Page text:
Dec 222017
 
Virtual Screen Manager is for ProBas programmers who wish to create menus, help screens, and windows easily, and then store them to a disk file.
File VMS.ZIP from The Programmer’s Corner in
Category BASIC Language
Virtual Screen Manager is for ProBas programmers who wish to create menus, help screens, and windows easily, and then store them to a disk file.
File Name File Size Zip Size Zip Type
LIB.LST 197 119 deflated
TPCREAD.ME 199 165 deflated
VSM.BAS 8370 2056 deflated
VSM.DOC 2018 980 deflated
VSM.EXE 108375 60387 deflated
VSM.IND 240 123 deflated
VSM.LIB 20000 2688 deflated
VSMSUB1.SUB 32400 6225 deflated
VSMSUB2.SUB 16838 3822 deflated

Download File VMS.ZIP Here

Contents of the VSM.DOC file


Virtual Screen Manager
Version 0.10a
By David Rice, November 23, 1989.



Virtual Screen Manager ("VSM") is for ProBas programmers who wish
to create menus, help screens, and windows easily, and then store
them to a disk file. Later, an application may read this file and
load the window directly from the disk, thus saving the
programmer the need of including the window-drawing code in her
or his program.

A MOUSE IS ABSOLUTELY REQUIRED. If you don't have a mouse, you
cannot use this program. Sorry about that, but a mouse makes VSM
so much easier to use. Source code is included, and if the need
to run VSM via the keyboard is there, perhaps someone will revise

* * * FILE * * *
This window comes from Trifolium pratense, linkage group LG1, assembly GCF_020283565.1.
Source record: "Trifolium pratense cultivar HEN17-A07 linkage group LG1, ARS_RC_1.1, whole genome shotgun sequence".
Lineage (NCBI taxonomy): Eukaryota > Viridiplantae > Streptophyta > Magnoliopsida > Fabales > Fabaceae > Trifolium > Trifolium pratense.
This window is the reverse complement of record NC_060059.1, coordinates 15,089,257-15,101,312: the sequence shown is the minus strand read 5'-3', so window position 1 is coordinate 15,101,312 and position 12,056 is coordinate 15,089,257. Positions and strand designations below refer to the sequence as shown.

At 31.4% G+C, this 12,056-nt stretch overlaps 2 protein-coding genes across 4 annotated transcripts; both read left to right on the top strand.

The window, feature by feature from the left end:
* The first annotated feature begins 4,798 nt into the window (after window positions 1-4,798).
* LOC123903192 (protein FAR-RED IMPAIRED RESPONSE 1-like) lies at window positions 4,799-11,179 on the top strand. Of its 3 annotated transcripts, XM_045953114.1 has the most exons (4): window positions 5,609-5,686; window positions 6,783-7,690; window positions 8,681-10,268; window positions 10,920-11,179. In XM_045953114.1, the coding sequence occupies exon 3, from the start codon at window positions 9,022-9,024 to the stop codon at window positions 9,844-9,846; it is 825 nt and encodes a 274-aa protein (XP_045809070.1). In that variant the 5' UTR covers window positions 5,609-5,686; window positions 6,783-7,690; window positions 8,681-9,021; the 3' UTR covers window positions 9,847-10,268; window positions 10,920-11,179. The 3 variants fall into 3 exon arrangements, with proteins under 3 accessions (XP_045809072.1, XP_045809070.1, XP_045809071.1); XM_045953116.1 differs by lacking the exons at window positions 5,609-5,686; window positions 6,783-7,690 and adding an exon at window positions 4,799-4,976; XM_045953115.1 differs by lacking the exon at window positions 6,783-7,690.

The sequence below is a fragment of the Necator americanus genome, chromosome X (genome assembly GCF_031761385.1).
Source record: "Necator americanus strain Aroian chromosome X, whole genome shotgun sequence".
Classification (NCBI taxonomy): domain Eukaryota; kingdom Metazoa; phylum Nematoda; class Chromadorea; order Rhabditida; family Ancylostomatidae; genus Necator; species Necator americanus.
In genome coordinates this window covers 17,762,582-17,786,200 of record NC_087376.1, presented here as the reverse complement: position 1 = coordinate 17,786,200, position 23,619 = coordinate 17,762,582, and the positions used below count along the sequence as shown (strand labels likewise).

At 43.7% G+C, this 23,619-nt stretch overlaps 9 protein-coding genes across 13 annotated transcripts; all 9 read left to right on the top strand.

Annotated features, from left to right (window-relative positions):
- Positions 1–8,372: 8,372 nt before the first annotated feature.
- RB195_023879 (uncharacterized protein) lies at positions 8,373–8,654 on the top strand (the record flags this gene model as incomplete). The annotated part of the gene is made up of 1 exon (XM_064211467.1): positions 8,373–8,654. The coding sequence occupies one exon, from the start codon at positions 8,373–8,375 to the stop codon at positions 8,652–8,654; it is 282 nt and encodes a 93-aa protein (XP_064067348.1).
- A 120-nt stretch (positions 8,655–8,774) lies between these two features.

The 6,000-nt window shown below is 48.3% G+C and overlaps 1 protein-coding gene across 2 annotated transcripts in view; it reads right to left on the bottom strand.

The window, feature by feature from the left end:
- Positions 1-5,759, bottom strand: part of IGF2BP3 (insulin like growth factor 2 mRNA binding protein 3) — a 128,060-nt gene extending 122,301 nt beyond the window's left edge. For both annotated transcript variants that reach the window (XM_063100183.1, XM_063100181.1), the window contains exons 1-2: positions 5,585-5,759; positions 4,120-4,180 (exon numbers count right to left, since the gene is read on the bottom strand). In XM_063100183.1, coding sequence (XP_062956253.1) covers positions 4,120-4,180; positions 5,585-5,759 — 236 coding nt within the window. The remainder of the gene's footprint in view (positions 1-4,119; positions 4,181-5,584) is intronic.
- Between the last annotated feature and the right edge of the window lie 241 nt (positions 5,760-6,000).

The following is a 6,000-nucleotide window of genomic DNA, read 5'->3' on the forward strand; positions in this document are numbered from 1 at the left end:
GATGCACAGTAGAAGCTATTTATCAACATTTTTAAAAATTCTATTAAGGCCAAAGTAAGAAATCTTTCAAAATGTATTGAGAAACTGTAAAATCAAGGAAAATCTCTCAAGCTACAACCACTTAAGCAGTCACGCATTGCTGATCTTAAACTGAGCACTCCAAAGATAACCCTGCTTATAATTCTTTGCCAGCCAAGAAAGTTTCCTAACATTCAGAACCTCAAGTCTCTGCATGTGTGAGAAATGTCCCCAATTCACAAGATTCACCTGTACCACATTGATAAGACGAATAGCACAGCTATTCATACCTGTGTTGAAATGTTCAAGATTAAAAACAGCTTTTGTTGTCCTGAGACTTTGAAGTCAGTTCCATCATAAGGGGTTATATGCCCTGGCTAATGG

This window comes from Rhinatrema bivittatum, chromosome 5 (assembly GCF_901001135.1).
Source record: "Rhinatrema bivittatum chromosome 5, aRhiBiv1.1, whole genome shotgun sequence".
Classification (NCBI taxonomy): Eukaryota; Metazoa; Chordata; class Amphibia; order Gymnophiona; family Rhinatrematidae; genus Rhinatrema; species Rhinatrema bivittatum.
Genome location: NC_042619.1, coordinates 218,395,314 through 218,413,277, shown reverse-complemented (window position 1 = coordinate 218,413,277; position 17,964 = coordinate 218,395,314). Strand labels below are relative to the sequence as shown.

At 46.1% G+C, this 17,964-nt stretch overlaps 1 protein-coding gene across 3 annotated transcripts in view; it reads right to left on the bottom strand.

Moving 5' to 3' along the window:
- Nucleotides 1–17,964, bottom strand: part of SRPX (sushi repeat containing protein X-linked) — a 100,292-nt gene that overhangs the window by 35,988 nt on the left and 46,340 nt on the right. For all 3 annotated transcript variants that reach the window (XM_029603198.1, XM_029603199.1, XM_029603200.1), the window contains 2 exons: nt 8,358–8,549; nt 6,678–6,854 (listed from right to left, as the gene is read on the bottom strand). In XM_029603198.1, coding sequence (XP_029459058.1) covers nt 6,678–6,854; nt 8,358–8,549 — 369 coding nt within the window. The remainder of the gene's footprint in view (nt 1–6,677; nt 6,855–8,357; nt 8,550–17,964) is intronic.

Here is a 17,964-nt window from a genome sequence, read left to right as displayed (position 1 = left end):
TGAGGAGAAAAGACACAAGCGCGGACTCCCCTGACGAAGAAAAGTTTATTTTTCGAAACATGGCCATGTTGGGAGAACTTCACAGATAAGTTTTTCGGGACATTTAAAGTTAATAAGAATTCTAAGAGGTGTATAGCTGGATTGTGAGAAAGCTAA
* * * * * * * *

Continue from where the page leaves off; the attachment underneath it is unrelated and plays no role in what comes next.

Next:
the program? Perhaps you will?

VSM represents hundreds of hours of work, and I did it for no
other reason than there was a need for it. I hereby place VSM,
its source code, sample screens, documentation, and executable
file in the Public Domain.

The program has enough built-in help to make it easy to run, and
thus documentation isn't really required. So you therefore don't
get any! If you want help, run VSM and choose the HELP bar with
your mouse. You may also get help by choosing the LIB bar, and
selected a help screen from VSM's library.

Basically, one may draw windows and stuff them into the VSM
library. Once all your windows are in the library, you may pull
out as many as you need, place them on the screen, and then save
the whole thing to a single file (of 4,000 bytes). This means you
may put several help windows, menus, etc. (if they are small
enough) into one file of 4,000 bytes, and have your applications
read this file using the ProBas routine File2Scr.

Any questions, write

The Astro-Net
635 West Baker,
Costa Mesa, California
92626


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